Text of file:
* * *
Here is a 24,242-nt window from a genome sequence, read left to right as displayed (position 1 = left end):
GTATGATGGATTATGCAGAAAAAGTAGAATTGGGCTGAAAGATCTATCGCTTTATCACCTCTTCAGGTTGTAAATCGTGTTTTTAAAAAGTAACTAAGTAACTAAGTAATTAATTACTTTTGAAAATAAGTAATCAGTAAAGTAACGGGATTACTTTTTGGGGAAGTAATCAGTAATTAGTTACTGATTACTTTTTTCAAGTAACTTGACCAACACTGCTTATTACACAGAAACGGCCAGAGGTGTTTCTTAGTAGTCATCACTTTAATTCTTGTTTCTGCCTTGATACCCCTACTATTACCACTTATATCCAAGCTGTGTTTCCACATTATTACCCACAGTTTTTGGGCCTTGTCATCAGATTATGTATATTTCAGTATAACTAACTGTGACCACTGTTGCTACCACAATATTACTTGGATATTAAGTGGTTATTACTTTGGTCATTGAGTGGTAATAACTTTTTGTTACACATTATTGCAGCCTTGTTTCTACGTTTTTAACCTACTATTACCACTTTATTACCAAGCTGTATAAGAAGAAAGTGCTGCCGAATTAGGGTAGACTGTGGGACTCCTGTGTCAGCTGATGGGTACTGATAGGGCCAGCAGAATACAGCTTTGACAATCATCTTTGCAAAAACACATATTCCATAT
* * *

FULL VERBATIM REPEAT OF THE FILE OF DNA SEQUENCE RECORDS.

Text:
Here is a 24,242-nt window from a genome sequence, read left to right as displayed (position 1 = left end):
GTATGATGGATTATGCAGAAAAAGTAGAATTGGGCTGAAAGATCTATCGCTTTATCACCTCTTCAGGTTGTAAATCGTGTTTTTAAAAAGTAACTAAGTAACTAAGTAATTAATTACTTTTGAAAATAAGTAATCAGTAAAGTAACGGGATTACTTTTTGGGGAAGTAATCAGTAATTAGTTACTGATTACTTTTTTCAAGTAACTTGACCAACACTGCTTATTACACAGAAACGGCCAGAGGTGTTTCTTAGTAGTCATCACTTTAATTCTTGTTTCTGCCTTGATACCCCTACTATTACCACTTATATCCAAGCTGTGTTTCCACATTATTACCCACAGTTTTTGGGCCTTGTCATCAGATTATGTATATTTCAGTATAACTAACTGTGACCACTGTTGCTACCACAATATTACTTGGATATTAAGTGGTTATTACTTTGGTCATTGAGTGGTAATAACTTTTTGTTACACATTATTGCAGCCTTGTTTCTACGTTTTTAACCTACTATTACCACTTTATTACCAAGCTGTATAAGAAGAAAGTGCTGCCGAATTAGGGTAGACTGTGGGACTCCTGTGTCAGCTGATGGGTACTGATAGGGCCAGCAGAATACAGCTTTGACAATCATCTTTGCAAAAACACATATTCCATAT